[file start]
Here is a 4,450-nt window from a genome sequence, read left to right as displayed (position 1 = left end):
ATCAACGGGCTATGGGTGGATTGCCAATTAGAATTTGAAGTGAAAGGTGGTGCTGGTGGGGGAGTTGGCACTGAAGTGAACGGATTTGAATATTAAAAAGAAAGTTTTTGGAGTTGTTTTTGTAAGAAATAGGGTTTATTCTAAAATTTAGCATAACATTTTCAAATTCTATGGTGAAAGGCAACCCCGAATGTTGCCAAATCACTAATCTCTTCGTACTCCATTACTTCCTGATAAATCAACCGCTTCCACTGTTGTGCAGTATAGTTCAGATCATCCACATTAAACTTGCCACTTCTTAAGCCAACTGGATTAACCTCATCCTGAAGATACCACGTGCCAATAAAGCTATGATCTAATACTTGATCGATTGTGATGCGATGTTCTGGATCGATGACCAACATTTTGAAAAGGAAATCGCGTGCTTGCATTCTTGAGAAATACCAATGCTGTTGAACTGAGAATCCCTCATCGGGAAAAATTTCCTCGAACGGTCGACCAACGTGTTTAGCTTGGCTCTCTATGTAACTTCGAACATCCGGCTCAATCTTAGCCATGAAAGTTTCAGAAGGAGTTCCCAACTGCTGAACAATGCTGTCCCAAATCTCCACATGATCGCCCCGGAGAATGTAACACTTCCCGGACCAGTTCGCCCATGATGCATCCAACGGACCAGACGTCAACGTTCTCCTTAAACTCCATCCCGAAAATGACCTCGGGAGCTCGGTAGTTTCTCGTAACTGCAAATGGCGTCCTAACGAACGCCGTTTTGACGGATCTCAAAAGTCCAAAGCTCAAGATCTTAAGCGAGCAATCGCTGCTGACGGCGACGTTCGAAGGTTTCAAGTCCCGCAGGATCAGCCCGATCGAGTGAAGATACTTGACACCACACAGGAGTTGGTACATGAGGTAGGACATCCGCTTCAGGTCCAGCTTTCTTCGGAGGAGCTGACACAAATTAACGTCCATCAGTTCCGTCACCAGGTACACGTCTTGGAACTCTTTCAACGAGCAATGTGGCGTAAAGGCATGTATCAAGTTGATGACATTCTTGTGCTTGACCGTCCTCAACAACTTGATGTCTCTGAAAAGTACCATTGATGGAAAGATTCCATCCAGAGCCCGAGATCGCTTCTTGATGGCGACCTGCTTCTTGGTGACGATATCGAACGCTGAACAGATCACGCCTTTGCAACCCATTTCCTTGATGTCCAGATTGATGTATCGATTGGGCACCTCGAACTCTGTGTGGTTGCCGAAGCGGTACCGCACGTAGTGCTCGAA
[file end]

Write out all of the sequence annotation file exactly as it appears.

Here is a 4,450-nt window from a genome sequence, read left to right as displayed (position 1 = left end):
ATCAACGGGCTATGGGTGGATTGCCAATTAGAATTTGAAGTGAAAGGTGGTGCTGGTGGGGGAGTTGGCACTGAAGTGAACGGATTTGAATATTAAAAAGAAAGTTTTTGGAGTTGTTTTTGTAAGAAATAGGGTTTATTCTAAAATTTAGCATAACATTTTCAAATTCTATGGTGAAAGGCAACCCCGAATGTTGCCAAATCACTAATCTCTTCGTACTCCATTACTTCCTGATAAATCAACCGCTTCCACTGTTGTGCAGTATAGTTCAGATCATCCACATTAAACTTGCCACTTCTTAAGCCAACTGGATTAACCTCATCCTGAAGATACCACGTGCCAATAAAGCTATGATCTAATACTTGATCGATTGTGATGCGATGTTCTGGATCGATGACCAACATTTTGAAAAGGAAATCGCGTGCTTGCATTCTTGAGAAATACCAATGCTGTTGAACTGAGAATCCCTCATCGGGAAAAATTTCCTCGAACGGTCGACCAACGTGTTTAGCTTGGCTCTCTATGTAACTTCGAACATCCGGCTCAATCTTAGCCATGAAAGTTTCAGAAGGAGTTCCCAACTGCTGAACAATGCTGTCCCAAATCTCCACATGATCGCCCCGGAGAATGTAACACTTCCCGGACCAGTTCGCCCATGATGCATCCAACGGACCAGACGTCAACGTTCTCCTTAAACTCCATCCCGAAAATGACCTCGGGAGCTCGGTAGTTTCTCGTAACTGCAAATGGCGTCCTAACGAACGCCGTTTTGACGGATCTCAAAAGTCCAAAGCTCAAGATCTTAAGCGAGCAATCGCTGCTGACGGCGACGTTCGAAGGTTTCAAGTCCCGCAGGATCAGCCCGATCGAGTGAAGATACTTGACACCACACAGGAGTTGGTACATGAGGTAGGACATCCGCTTCAGGTCCAGCTTTCTTCGGAGGAGCTGACACAAATTAACGTCCATCAGTTCCGTCACCAGGTACACGTCTTGGAACTCTTTCAACGAGCAATGTGGCGTAAAGGCATGTATCAAGTTGATGACATTCTTGTGCTTGACCGTCCTCAACAACTTGATGTCTCTGAAAAGTACCATTGATGGAAAGATTCCATCCAGAGCCCGAGATCGCTTCTTGATGGCGACCTGCTTCTTGGTGACGATATCGAACGCTGAACAGATCACGCCTTTGCAACCCATTTCCTTGATGTCCAGATTGATGTATCGATTGGGCACCTCGAACTCTGTGTGGTTGCCGAAGCGGTACCGCACGTAGTGCTCGAA